by Chris Haire
During my final two years of high school, I skipped school quite a bit. How many times, I couldn't tell you. But it was a regular thing.
Signatures were forged. Doctor's notes were written. Phone calls were made from pay phones, my friends and I posing as each other's parents.
I didn't do it to get drunk. I didn't do it to get high. I didn't do it to get laid.
My reasons were fairly benign.
Sometimes it was to head out on a road trip with my friends.
Sometimes it was to simply stay home and get a few extra hours of sleep.
Sometimes it was because I was late for school, and if I was tardy one more time, I'd get in-school suspension.
And truth be told, my education did not suffer.
I still graduated. I still went to college. I still learned how to play Asshole, hit a gravity bong, and find a boatload of new reasons to cut class at Clemson.
And the reason hadn't changed all that much.
Sometimes it was because The Simpsons were on. Sometimes it was because we were in the middle of a particular heated game of spades. Sometimes it was because I simply could get up from my chair.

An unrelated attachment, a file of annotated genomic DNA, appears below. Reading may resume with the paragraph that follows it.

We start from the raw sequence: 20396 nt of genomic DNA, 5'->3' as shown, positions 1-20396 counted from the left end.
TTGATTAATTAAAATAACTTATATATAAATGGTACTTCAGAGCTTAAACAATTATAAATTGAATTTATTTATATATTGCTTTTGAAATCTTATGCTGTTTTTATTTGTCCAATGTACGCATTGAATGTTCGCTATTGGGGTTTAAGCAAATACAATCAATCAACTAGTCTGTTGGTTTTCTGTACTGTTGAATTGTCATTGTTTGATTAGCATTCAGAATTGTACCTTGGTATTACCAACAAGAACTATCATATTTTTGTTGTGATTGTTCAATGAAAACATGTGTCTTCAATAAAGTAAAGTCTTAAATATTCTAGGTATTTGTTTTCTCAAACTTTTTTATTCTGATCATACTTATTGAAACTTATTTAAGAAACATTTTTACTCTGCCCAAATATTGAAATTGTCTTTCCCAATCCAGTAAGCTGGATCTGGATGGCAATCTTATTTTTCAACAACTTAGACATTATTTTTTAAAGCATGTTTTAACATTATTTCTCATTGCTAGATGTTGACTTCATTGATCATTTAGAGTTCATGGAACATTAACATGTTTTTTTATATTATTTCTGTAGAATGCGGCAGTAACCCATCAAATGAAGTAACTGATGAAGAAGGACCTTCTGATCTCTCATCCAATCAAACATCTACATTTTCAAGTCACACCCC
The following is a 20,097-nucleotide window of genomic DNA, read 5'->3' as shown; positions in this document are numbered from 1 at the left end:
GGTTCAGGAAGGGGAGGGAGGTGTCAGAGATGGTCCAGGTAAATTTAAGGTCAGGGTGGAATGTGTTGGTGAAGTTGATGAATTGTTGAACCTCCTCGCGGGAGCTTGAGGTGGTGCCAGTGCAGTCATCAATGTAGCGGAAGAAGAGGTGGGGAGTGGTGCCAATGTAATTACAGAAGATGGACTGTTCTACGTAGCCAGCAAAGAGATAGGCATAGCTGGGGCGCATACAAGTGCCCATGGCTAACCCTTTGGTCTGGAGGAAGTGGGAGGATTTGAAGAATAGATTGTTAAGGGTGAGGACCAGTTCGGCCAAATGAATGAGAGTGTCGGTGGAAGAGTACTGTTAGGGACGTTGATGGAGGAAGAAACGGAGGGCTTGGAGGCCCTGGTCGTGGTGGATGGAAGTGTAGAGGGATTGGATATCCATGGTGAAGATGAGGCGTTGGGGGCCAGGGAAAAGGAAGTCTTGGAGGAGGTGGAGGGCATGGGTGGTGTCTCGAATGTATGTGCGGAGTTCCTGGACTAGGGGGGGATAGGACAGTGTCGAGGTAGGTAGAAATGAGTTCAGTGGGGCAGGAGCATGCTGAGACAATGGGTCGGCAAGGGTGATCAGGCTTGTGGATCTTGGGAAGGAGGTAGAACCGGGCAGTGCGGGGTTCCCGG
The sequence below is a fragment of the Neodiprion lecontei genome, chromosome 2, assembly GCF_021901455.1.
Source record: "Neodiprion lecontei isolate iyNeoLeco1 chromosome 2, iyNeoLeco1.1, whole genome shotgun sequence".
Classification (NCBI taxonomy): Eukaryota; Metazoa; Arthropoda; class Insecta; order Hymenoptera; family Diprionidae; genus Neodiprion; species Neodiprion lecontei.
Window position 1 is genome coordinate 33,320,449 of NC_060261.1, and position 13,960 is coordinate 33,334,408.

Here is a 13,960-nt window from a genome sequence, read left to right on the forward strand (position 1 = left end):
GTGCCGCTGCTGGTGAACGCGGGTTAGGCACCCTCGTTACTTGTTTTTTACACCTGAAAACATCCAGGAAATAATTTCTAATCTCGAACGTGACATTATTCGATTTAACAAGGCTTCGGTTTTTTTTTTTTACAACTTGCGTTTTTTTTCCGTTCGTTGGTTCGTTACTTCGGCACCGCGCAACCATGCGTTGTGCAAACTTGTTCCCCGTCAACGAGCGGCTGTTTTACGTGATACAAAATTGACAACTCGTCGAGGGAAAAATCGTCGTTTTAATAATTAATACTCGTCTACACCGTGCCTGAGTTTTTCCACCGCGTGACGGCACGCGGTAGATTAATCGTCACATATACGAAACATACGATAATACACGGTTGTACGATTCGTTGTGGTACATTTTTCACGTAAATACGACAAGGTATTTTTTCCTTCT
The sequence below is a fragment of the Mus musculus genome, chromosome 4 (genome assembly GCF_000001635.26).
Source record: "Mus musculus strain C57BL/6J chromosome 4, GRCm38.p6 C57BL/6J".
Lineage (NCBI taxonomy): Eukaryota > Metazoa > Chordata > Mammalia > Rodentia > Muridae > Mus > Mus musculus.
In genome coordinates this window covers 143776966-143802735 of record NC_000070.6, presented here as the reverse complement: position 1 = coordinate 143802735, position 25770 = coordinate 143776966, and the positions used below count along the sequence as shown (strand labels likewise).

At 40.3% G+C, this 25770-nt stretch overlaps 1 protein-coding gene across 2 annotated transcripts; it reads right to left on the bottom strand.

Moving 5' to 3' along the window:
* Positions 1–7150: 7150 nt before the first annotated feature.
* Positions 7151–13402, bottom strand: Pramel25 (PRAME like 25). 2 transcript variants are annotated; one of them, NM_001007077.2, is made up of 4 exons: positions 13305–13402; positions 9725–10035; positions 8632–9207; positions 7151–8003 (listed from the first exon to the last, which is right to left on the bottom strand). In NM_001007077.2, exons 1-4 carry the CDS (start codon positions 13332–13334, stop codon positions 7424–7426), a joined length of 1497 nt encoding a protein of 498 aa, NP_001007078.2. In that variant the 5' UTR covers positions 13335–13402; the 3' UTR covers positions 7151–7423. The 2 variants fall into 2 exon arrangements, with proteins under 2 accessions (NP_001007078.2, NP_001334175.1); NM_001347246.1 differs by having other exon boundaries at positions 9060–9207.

Which brings me to the MLK-Snow-Day controversy.
Some say that it was disrespectful to make students go to school on Martin Luther King Jr. Day, something that school districts in the more snow-ravaged counties of Georgia and North Carolina did. Others say that it was perfectly fine to use the holiday as a make-up day, because King would have wanted the kids to be in seated at their desks and starring at the blackboard.
They are both wrong.
The truth of the matter is this: A single day of school is not going to impact a child's education, for better or worse.
If only educators had admitted this and let the kids in these school districts have the day off, then we would have avoided this silly controversy all together.